The scheme will be fully completed by July. Remaining work will include clearing away the debris from the demolished structure, completing drainage on Merafield Road, finishing works on the new bridge and reinstating the road markings on the A38.


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The top 50 most sustainable cities for water management

The threat of a water crisis is looming for hundreds of millions of the world’s inhabitants, as climate change, water management challenges and demographic shifts are disrupting water’s ecosystem. As a result, many of the globes cities are currently scrambling to shore up resilience, improve efficiency and guarantee the quality of their water. When it comes to ramping up water sustainability, cities globally can learn from ‘leaders’ Rotterdam, Copenhagen and Amsterdam.

The social and economic implications of water to cities is key, providing, among others, an infrastructure to support residents and businesses, as well as providing an impetus toward improving the standard of living of inhabitants. In line with the rise of megacities, and the ever growing urbanisation trend, in particular in upcoming markets, addressing the management of water in and around cities in a sustainable manner is becoming an ever more pressing matter for city policy makers. This means efficiently providing safe, reliable, and easily accessible water to residents and businesses, as well as trustworthy access to sanitation and protecting waterways from pollution.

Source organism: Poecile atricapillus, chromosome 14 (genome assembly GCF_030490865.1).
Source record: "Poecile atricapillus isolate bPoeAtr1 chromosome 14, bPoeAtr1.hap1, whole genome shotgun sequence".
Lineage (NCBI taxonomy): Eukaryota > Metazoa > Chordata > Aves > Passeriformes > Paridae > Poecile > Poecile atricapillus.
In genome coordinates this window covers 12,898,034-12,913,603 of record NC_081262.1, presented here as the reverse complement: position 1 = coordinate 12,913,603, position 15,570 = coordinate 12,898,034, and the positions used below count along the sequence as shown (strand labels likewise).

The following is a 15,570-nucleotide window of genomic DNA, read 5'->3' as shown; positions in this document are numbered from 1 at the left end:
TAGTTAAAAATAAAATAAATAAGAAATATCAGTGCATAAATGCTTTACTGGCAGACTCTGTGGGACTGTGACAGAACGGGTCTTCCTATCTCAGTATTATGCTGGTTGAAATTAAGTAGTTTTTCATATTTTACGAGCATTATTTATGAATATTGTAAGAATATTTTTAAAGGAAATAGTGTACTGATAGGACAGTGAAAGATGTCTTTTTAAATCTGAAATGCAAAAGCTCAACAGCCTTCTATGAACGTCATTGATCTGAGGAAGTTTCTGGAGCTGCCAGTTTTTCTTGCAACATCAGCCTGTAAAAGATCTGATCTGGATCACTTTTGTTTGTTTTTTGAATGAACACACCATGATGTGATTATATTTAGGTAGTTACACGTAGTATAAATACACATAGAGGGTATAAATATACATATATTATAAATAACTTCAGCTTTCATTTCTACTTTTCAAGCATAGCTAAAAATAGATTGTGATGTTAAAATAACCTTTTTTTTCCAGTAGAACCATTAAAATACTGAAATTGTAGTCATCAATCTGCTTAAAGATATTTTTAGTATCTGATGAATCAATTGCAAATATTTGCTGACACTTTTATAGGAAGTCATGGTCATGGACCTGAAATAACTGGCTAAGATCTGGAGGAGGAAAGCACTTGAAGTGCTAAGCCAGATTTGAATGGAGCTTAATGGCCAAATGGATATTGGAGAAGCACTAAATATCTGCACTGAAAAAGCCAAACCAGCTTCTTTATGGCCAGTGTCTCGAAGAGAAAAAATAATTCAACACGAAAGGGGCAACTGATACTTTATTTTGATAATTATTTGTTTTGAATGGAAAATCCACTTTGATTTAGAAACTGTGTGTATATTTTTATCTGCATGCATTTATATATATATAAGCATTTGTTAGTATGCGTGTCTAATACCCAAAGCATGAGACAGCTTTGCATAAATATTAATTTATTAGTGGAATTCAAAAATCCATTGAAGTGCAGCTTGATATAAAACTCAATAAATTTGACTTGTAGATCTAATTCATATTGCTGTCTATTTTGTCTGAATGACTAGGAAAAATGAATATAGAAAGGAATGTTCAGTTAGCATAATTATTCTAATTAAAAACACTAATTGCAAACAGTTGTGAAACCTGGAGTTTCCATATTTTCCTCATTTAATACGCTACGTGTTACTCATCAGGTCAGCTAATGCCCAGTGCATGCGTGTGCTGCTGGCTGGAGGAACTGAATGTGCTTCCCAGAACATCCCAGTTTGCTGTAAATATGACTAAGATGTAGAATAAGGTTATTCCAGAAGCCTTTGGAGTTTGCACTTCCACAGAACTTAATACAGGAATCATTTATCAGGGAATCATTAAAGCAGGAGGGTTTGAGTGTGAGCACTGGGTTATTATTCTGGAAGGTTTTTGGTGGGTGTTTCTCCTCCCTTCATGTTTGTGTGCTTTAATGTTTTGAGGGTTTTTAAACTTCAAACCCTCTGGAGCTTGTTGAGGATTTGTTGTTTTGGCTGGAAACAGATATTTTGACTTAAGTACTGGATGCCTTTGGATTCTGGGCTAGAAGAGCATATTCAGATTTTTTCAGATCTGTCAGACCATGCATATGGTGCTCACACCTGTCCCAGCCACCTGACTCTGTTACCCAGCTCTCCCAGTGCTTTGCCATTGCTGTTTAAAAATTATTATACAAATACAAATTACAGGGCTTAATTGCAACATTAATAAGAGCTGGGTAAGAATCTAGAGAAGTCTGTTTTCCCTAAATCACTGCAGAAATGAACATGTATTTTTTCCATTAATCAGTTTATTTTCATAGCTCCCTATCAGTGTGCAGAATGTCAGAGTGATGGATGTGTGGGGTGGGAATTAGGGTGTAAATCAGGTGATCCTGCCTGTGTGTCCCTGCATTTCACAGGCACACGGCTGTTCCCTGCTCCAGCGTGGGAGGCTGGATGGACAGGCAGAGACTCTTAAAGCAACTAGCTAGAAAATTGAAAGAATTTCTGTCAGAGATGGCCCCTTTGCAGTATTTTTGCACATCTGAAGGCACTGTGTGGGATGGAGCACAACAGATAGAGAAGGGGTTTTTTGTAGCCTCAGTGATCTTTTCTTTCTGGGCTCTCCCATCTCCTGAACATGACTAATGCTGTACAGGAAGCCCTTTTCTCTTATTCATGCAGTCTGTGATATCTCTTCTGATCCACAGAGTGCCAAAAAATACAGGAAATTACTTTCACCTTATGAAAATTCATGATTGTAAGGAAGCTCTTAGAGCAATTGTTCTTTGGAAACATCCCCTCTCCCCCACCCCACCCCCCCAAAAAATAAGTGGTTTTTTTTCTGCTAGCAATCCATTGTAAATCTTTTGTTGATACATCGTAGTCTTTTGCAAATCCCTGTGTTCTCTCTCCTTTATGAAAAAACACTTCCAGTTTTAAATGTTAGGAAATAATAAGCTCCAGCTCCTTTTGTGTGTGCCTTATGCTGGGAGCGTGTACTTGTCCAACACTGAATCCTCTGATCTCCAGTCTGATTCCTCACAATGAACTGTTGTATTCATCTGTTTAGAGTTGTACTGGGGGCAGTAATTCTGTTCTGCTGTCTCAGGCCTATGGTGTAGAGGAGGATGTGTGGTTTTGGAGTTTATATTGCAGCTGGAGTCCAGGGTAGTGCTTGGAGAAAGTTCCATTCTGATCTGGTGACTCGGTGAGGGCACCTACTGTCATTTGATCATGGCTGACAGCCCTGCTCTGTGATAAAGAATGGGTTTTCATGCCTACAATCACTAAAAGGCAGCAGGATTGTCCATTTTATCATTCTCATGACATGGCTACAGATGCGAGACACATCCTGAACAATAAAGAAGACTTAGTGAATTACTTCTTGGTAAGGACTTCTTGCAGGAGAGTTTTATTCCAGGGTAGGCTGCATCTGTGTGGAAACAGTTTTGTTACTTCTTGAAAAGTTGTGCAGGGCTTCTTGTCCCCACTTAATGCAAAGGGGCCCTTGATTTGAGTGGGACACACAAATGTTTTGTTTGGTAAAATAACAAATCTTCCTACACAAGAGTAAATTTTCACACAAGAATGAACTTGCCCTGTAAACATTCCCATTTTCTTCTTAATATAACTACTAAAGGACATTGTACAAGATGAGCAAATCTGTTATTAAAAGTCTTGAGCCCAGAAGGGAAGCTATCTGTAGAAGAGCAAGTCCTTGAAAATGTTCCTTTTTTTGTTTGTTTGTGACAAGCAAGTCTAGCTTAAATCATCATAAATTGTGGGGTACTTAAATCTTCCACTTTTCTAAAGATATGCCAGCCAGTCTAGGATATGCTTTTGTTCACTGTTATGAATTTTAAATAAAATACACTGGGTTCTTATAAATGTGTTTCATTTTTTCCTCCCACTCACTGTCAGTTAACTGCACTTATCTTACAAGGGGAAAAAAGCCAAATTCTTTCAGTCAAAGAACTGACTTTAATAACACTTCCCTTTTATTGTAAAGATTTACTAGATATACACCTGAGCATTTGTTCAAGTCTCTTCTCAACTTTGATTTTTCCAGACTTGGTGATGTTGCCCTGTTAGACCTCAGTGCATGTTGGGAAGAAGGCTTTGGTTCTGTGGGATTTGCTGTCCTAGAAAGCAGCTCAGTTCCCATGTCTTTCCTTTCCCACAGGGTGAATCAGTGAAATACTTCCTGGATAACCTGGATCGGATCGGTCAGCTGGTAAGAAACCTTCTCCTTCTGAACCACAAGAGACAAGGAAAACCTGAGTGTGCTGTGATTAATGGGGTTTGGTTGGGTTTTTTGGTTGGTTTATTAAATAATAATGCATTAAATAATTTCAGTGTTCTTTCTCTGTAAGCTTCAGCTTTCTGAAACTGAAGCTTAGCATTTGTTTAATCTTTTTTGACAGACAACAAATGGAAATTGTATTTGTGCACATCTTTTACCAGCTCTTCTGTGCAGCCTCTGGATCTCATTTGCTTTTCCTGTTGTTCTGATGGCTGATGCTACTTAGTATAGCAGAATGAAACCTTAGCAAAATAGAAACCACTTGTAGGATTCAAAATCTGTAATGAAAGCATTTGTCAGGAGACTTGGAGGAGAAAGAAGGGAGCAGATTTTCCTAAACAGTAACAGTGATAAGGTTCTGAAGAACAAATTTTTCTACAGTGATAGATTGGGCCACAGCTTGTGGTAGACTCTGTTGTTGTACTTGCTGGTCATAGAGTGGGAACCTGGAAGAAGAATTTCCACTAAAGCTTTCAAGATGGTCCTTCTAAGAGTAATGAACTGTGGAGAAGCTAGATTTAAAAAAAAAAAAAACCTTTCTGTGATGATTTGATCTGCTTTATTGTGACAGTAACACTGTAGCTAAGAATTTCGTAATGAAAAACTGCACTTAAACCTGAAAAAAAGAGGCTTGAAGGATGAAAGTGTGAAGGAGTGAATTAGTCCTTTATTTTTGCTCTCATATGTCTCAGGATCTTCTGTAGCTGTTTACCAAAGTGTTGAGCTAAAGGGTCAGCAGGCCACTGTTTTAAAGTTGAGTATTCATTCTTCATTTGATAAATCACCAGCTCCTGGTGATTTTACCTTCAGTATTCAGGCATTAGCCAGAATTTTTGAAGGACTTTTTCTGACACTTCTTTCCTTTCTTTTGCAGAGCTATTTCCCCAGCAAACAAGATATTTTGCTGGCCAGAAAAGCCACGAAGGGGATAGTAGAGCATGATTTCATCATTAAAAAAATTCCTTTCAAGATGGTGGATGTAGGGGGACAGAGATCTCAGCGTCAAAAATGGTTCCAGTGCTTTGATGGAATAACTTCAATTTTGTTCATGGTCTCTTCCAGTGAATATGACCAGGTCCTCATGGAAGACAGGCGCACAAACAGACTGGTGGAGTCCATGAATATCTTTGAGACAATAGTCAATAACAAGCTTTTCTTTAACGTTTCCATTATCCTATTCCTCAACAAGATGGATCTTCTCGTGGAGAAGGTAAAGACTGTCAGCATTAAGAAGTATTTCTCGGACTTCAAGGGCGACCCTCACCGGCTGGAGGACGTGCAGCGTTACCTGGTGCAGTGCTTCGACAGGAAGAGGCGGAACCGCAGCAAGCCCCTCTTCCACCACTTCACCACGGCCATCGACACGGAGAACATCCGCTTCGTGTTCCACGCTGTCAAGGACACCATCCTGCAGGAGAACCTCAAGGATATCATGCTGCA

Three elements for a sustainable water future

Sustainable water index
To better understand how 50 of the world’s top cities are performing in terms of water sustainability, Arcadis recently partnered with the Centre for Economics and Business Research (CEBR) to gauge the management of city waterscapes across a range of factors. The researchers looked at three factors – the resiliency of the water system, the efficiency of water use and the quality of water use – with each of the dimensions broken down into a range of sub-indices.

The authors found that, among the cities taken into scrutiny, Rotterdam is the most sustainable city in the ranking. The city scores number one in the resilience category, offering strong performances in almost all major sub-indices. The Dutch city has taken a pro-active approach to water stewardship, including a resilience civil servant as well as a comprehensive set of packages aimed at improving and maintaining the cities’ relationship with its local water bodies. Danish capital Copenhagen takes the number two spot, on the back of a strong performance in water efficiency sub-indices and resilience, while Amsterdam, the capital city of the Netherlands, takes the number three spot. Berlin and Brussels complete the top five, with strong performances in resilience (2nd) and quality (4th) respectively.

The first Asia-Pacific city on the list is Sydney, with a strong performance in efficiency (4th) although its quality score (25th) is somewhat below par – while Melbourne, the number 11 on the list, has its quality placement at number 17. The first US city to make the list is Washington, which boasts good quality water (12th), while Los Angeles takes the number 2 efficiency spot and number 27 overall.

Top 50 most sustainable cities for water

Eight of the top ten spots are held by European cities, reflecting the continent’s strong geographic and demographic advantages surrounding water (temperate climate, low population densities), as well as a long history of dealing with water problems; many of these cities have mature water systems that have been built up over a long period of time, many times in response to challenges they have faced with water. Two outliers are included in the list however, with London 21st and Italian capital Rome 28th, suggesting that there is room for improvement.